1. Guide them to enhance their emotional intelligence by gauging their emotions and behaviours.
  2. Encourage your client to take note of their accomplishments to stay top of mind with their boss.
  3. Encourage them to document incidences that may show favouritism and communicate with HR or a trusted manager or mentor.
  4. Support your client to integrate wellness into their routine.
  5. If your client is really struggling, guide them through coaching and a strategic action plan, which may include resigning.
  6. Have your client define their values. This will provide clarity and help them decide whether the organization is aligned with their personal guiding principles.
  7. Empower your client. We can all fall into a trap of believing that we don’t have any options. We may think we just have to accept a bad situation for what it is. But when nepotism is making the workplace a toxic environment, your client should be reminded that they do have choices in how they move forward.

The Bottom Line

Many of us have probably encountered nepotism in the workplace. Nepotism is usually considered a negative practice, but like many things, there are pros and cons. It may be hard to believe, but nepotism can actually offer both advantages and disadvantages to both employers and employees. It’s just possible our clients might be surprised and delighted to discover that the son of their company president is a more supportive, progressive boss than their previous manager.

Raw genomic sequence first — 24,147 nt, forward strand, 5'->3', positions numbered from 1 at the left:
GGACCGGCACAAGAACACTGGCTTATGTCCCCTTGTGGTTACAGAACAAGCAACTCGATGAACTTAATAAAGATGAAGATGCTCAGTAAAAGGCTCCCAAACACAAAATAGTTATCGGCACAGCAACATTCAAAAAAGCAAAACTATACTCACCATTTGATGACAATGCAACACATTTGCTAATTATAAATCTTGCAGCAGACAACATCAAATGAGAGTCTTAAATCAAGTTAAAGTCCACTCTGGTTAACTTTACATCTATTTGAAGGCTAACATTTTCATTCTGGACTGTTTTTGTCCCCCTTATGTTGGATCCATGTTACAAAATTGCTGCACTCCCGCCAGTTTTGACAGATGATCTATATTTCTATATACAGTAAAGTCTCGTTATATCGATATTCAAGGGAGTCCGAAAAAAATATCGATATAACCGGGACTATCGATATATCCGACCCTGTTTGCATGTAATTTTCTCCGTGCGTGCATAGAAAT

The bottom line is that nepotism exists and will always exist in one form or another. While we can’t change that, there are ways we can deal with it. Before resorting to an impetuous resignation, our clients should be encouraged to carefully think through their actions and plans . The key is to thoughtfully consider their feelings about the situation and remain consistently professional and productive while they evaluate their options – including the option to stay.

For information and strategies on helping your clients deal with nepotism and other workplace scenarios, consider enrolling in CPC courses.

Lori Jazvac is a passionate, award-winning Master Certified Résumé Strategist and Certified Employment Strategist through Career Professionals of Canada. As a multi-certified Master Résumé Writer and Certified Career Transition Coach, she specializes in helping clients navigate challenging career transitions. In 2013, an empowering vision inspired Lori to launch Creative Horizons Communications, a holistic career services firm where she virtually supports jobseekers around the globe to embrace their next career milestone. In her spare time, Lori enjoys dance, blogging, watching comedies and reality shows, yoga, and taking long walks in nature.

Conny Lee is a Certified Holistic Narrative Career Practitioner, Online Business Manager for coaches, Certified Career (CCS), Employment (CES), and Résumé Strategist (CRS), Trauma of Money Facilitator, and Sacred Money Archetypes® Coach. She focuses on supporting people to create the career, business, and life they truly desire and love. To learn more, visit Conny’s website at When she isn’t working, Conny enjoys reading, listening, learning anything related to personal development, spending time with her family, and working out.